The short, unhappy reign of Ozzie Guillen is over.
The loquacious Miami Marlins manager dropped more F-bombs in a day than his team won games in an entire dismal season.
So Ozzie had to go. Somebody had to go after the Marlins debut in their spanking new half-a-billion-dollar stadium turned into a debacle. Guillen was chosen to be the fall guy.
Marlins owner Jeffrey Loria fired Guillen on Tuesday, which means the team will have its fourth Opening Day manager in 2013 in four years.
Assuming any manager wants to work for Loria, who has appointed seven since he bought the team in 2002.
Will a new skipper turn this dysfunctional ship around? Not likely, and not quickly. The Marlins problems are deeply ingrained; new uniforms and a retractable roof could not disguise them.
Declaring that the franchise has lost its way, president of baseball operations Larry Beinfest called Guillen to break the news, a task made more painful by Beinfests knowledge that his own head could have been on the chopping block instead. The composition of the failed 2012 team, the Marlins inability to advance to the postseason for nine consecutive years and a farm system that consistently yields poor harvests is the fault of Beinfest, the front office and micromanager Loria, not the guy in the dugout.
The players some of them expensive free agents handpicked in a $190 million spending spree by Loria deserve blame, too. Closer Heath Bell packed on pounds and blown saves while his constant excuses made him a pariah in the clubhouse. Catcher John Buck was unproductive at the plate. Ace Josh Johnson was not his old self after surgery. Aside from Giancarlo Stanton, nobody could make the wacky, tacky home run sculpture come to life.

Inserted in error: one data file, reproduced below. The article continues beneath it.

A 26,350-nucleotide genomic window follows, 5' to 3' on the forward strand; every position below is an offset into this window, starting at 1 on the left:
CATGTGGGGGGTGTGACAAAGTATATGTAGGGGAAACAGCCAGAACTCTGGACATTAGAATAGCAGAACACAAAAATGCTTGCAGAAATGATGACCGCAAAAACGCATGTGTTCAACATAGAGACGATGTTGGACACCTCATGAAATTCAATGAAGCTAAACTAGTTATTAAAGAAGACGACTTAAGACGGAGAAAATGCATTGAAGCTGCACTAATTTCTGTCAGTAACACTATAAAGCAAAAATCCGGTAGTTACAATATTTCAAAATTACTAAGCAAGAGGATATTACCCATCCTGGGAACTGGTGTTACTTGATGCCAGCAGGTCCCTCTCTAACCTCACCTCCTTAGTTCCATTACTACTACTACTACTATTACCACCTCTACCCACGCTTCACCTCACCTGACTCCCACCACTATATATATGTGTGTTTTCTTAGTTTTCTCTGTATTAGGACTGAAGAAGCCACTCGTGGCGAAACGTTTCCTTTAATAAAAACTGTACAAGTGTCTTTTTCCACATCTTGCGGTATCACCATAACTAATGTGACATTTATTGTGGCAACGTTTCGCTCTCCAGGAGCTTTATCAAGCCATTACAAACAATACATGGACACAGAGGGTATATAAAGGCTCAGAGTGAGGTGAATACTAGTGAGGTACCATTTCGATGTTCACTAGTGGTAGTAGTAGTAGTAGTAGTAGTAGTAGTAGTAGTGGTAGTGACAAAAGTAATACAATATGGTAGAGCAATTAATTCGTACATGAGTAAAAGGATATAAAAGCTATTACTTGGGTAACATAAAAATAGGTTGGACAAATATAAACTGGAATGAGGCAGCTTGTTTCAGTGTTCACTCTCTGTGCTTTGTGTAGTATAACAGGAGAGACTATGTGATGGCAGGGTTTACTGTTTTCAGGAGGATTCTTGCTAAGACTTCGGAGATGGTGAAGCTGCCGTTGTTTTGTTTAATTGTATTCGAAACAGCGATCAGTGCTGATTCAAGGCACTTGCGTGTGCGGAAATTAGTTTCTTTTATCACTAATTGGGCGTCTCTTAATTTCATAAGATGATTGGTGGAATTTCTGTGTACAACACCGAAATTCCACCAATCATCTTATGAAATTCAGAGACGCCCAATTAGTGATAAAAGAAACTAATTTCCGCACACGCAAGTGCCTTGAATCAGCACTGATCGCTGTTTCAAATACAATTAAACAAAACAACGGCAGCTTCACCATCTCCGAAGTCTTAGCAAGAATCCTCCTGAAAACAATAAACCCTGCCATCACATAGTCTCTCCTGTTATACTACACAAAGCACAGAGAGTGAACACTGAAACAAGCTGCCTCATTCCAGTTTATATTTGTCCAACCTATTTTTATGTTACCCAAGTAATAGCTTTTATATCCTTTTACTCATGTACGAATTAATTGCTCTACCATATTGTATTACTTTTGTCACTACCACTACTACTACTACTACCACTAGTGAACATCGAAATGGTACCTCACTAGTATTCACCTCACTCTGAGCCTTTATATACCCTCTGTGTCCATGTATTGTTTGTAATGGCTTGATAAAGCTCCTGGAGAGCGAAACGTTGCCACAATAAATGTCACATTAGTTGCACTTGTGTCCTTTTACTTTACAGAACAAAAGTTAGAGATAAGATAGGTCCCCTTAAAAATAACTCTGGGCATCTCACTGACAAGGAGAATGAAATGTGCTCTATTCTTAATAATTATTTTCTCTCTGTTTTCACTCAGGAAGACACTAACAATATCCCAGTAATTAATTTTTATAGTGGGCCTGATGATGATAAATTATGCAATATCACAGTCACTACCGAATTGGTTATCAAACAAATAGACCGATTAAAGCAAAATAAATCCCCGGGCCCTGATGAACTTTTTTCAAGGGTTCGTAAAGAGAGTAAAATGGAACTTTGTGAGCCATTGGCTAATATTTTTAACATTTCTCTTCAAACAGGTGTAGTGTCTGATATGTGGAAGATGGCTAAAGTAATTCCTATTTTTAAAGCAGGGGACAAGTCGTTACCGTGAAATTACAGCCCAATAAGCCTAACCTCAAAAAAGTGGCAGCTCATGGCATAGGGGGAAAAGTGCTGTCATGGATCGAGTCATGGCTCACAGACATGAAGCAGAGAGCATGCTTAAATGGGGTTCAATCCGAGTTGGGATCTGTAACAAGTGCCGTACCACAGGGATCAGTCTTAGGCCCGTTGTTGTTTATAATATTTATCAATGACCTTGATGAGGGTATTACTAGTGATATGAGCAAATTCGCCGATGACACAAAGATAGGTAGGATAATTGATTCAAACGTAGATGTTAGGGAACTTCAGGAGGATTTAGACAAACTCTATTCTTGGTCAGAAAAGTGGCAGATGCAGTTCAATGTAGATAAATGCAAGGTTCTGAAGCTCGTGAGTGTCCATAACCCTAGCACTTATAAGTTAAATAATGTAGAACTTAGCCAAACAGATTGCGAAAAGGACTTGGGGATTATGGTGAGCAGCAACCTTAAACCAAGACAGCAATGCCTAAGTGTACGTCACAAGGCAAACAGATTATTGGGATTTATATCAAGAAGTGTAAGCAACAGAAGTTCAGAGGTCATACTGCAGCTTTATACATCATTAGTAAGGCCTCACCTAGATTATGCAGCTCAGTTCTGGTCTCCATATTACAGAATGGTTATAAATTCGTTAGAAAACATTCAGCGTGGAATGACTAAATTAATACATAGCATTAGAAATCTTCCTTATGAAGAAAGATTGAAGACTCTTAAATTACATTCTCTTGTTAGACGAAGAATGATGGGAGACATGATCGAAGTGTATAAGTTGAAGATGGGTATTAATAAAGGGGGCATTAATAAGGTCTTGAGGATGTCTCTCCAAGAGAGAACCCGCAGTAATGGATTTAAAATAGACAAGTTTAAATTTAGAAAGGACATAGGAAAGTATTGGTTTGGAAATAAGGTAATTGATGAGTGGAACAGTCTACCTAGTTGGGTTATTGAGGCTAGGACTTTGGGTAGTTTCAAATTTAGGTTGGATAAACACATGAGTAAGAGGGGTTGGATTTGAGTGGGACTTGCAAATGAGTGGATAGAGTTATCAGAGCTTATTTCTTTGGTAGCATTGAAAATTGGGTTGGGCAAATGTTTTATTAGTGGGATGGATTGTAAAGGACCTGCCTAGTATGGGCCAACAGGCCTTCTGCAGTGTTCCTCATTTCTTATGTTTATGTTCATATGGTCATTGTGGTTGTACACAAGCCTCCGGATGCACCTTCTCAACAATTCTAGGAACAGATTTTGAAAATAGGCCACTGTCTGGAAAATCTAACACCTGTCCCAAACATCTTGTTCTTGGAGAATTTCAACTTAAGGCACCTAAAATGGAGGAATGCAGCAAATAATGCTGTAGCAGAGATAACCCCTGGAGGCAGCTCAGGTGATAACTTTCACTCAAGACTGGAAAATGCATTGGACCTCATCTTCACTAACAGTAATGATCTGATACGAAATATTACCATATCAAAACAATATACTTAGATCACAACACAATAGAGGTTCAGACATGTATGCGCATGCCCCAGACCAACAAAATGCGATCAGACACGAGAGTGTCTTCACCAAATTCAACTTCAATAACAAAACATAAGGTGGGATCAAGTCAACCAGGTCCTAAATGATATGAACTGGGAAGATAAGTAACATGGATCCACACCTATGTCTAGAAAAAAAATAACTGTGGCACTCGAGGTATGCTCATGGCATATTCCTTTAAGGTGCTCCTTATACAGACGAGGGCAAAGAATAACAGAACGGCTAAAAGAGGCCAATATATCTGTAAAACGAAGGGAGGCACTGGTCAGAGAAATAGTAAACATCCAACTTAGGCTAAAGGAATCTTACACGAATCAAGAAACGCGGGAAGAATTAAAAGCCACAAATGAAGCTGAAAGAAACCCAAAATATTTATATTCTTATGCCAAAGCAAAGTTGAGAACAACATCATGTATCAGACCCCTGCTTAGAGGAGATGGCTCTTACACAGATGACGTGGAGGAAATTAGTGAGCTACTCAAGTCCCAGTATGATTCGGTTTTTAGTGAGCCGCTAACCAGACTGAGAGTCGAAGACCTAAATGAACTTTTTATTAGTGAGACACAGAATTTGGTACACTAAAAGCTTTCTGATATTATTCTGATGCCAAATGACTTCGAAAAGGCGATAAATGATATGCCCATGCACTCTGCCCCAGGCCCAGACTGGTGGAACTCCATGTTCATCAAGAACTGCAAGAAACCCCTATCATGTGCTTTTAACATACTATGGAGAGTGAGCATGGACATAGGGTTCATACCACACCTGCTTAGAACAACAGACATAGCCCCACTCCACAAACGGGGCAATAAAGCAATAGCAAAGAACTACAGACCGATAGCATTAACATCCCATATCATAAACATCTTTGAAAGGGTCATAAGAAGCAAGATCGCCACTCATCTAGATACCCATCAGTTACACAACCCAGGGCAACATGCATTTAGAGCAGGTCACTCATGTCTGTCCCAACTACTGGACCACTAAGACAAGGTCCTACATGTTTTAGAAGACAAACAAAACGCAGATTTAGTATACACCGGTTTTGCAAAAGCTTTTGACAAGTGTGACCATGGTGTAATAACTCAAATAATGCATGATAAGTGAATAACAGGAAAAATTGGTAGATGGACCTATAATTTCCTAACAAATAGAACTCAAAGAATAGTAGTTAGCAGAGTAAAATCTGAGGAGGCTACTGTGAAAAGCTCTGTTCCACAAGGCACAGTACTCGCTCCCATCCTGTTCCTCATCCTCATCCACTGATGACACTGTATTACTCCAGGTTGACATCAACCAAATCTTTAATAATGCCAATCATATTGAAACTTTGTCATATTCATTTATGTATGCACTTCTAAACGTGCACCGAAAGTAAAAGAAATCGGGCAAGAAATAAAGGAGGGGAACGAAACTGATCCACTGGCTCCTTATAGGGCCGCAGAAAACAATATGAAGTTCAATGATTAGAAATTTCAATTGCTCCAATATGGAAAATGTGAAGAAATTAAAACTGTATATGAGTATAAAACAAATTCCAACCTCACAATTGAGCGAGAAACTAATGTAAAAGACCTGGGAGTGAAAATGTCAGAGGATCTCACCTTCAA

Its cumulative. We all share in this, Beinfest said. We need to restore a winning culture.
Guillen took over an overvalued, underperforming roster that was dismantled with the trades of six players in July.
We felt we had a pretty good ballclub coming out of spring training and we just didnt play well, Beinfest said. We knew we were handicapping Ozzie a little in the second half.
Marlins executives, stuck on a stricken airplane losing altitude, are heaving ballast out the door. Hanley Ramirez, the former National League batting champion once hailed as the cornerstone of the franchise, turned out to be a loafer, not a leader, and was traded to the Los Angeles Dodgers. Bell, signed for $27million, is now a Diamondback. Guillen departs with $7.5 million owed on his four-year, $10 million contract.
The season began awkwardly, with Loria driving a feeble Muhammad Ali around the field during Opening Day ceremonies that included Brazilian samba dancers escorting embarrassed players.
Then, five games in, Guillen praised Fidel Castros staying power in a magazine interview, piercing the hearts of Cuban Americans, the very constituency the Marlins wanted to win over with their move to Little Havana.
Guillen apologized, said it was the worst thing he had ever done and served a team-imposed, five-game suspension.
The Marlins knew what they were in for when they hired Guillen last fall the Blizzard of Oz. His profane jokes, stories and political opinions (he has supported Hugo Chávez) were well-documented. Guillen also worked here as third-base coach for the 2003 championship team. His personality wasnt going to change, but management couldnt get comfortable with his candid talk, deemed it unprofessional and thought it contributed to a lackadaisical attitude among players.